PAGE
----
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Mind your Ps and Qs

On this post, we’ll break some RSA Crypto for the Challenge “Mind your Ps and Qs” from picoCTF.

The challenge description asks us “In RSA, a small e value can be problematic, but what about N?”

So, if you don’t know how RSA works or even what RSA is, let me give you a short introduction, but without going to deep into math:

RSA Basics

RSA is an asymetric cryptosystem which is named after its creators Ron Rivest, Adi Shamir and Leonard Adleman.
Asymetric cryptosystems are working with two different keys, the public key and the private key. If Alice wants to send Bob an encrypted message, she needs his public key to encrypt it so that Bob is able to decrypt the message with his private key.
To generate the two RSA keys, you need two prime numbers “p” and “q” which give the name to this challenge “Mind your Ps and Qs”. These two prime numbers multiplied together build one part of both the public and the private key, which is called “N”.
To get the other parts of the public and private key, we have to build φ(N) which is (p – 1) * (q – 1).
To complete the public key, we only have to choose an “e” which is a number between 1 and φ(N) that doesn’t have an other greatest common devisor than 1. Best suited for this is a prime number so that you only have to check if “e” is not a divisor of φ(N).
With this “e” we have our public key which is “N” and “e”.
Now it’s time to go a little wild with math. For our private key, we need another part called “d” which is the modular multiplicative inverse of “e” modulo φ(N). To get this “d”, you can use the extended Euclidean algorithm but I will showcase you how to get it with a single line of python code.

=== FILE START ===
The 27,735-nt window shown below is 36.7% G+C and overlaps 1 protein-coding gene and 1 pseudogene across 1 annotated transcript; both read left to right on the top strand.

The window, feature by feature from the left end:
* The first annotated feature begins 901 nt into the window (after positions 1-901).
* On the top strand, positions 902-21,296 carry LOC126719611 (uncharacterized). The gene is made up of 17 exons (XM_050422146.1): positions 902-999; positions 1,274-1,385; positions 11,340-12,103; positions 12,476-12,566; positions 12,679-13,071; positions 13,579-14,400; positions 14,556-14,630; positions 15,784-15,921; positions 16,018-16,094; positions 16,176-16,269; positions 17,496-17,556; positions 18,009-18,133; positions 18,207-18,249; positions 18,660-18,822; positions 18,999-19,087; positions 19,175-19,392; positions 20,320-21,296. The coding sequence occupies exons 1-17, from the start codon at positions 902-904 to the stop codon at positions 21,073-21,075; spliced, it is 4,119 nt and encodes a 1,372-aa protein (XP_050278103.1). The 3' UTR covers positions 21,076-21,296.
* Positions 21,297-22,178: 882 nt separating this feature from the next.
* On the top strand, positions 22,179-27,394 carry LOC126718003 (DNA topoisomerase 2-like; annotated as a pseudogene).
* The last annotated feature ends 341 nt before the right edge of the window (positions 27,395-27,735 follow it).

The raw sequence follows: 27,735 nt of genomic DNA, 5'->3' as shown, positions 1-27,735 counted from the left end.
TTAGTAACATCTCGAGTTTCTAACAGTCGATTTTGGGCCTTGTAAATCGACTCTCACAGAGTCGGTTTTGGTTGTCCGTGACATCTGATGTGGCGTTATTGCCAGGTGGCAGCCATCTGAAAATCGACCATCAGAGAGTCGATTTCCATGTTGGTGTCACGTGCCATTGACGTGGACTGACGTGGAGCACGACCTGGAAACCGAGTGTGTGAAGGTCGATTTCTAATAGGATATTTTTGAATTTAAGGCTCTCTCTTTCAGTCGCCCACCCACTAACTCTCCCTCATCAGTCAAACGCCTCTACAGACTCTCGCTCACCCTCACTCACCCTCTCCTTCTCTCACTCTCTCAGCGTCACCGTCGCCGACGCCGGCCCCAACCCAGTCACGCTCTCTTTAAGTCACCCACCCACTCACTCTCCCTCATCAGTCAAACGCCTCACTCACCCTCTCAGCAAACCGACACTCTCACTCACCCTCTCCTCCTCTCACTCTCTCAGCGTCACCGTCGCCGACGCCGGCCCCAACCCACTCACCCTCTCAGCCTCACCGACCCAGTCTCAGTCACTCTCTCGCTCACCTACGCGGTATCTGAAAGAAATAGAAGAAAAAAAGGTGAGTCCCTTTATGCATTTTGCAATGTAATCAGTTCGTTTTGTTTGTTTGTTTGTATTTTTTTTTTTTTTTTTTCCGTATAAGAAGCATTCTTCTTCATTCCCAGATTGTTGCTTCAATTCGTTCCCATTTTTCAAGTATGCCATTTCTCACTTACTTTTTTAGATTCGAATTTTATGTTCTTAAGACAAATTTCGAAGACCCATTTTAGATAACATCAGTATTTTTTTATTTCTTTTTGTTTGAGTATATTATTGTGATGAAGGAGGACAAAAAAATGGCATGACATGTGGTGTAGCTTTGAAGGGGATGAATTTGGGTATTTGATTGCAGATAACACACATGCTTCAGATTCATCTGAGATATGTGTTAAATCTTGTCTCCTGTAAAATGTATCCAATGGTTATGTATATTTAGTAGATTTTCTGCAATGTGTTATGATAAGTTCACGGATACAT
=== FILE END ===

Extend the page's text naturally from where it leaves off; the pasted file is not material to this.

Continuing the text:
With “N” and “d” we have all we need for our private key.
To encrypt a cleartext m, we use the function c = me modulo N and to decrypt a cyphertext c we use the funktion m = cd modulo N where m is the clear text and c is the cyher text.

RSA Example

  1. First, we need two prime numbers. Lets take some small ones for this example:

p = 11, q = 13

2. To calculate N we have to build the product of p and q:

N = p * q = 143

3. Now we have to calculate φ(N) which is (p – 1) * (q – 1):

φ(N) = (11 – 1) * (13 – 1) = 10 * 12 = 120

4. We have to choose an e which is smaller than φ(N) and does not have a common divisor with φ(N) other than 1

e = 17; 17 is smaller than 120 and not a divisor of 120

5. To calculate d which is the multiplicative inverse of e modulo φ(N) we use the Python function pow:

d = pow(17, -1, 120) = 113

6. Now that we have our private and public key, we are able to encrypt and decrypt messages. Let’s encrypt the super secret message 100 with the same Python function pow:

c = me modulo N = 10017 % 143 = pow(100, 17, 143) = 133

133 is our encrypted message. To decrypt the message we use the pow function again:

m = cd modulo N = 133113 % 143 = pow(133, 113, 143) = 100

We successfully encrypted and decrypted a message with RSA.

Solve the challenge

With this knowledge we are able to solve the challenge. The description gives us some values:
c: 240986837130071017759137533082982207147971245672412893755780400885108149004760496
n: 831416828080417866340504968188990032810316193533653516022175784399720141076262857
e: 65537

So c is our encrypted message. Additionally we have the public key which consists of N and e.
Ideally there is no easy way to calculate the private key out of the public key without an enormous amount of computing power if N is large enough. You have to find the two prime numbers which are the devisors of N as we have seen above. Here N is ‘only’ 81 digits long. So there is a good chance that we are able to find the two devisors in a web database called FactorDB.

I made a small python script which does all the work for us including looking up the prime factors, calulating the private key and decrypting the message:

import requests

c = 240986837130071017759137533082982207147971245672412893755780400885108149004760496
n = 831416828080417866340504968188990032810316193533653516022175784399720141076262857
e = 65537

# get devisors from factordb
def get_factor(n):
    f = requests.get('', params={'query': str(n)}).json()
    return int(f['factors'][0][0]), int(f['factors'][1][0])

print(f"Getting factors of n = {n} ...")
f = get_factor(n)
print(f"p = {f[0]}, q = {f[1]}")
phi_n = (f[0]-1) * (f[1]-1)
print(f"phi(n) = {phi_n}")
d = pow(e, -1, phi_n)
print(f"d = {d}")
print("decrypting ...")
m = pow(c, d, n)
print("converting to text ...")
print(f"Result: {bytearray.fromhex(hex(m)[2:]).decode('ascii')}")

Please have a look at my other CTF-WriteUps.

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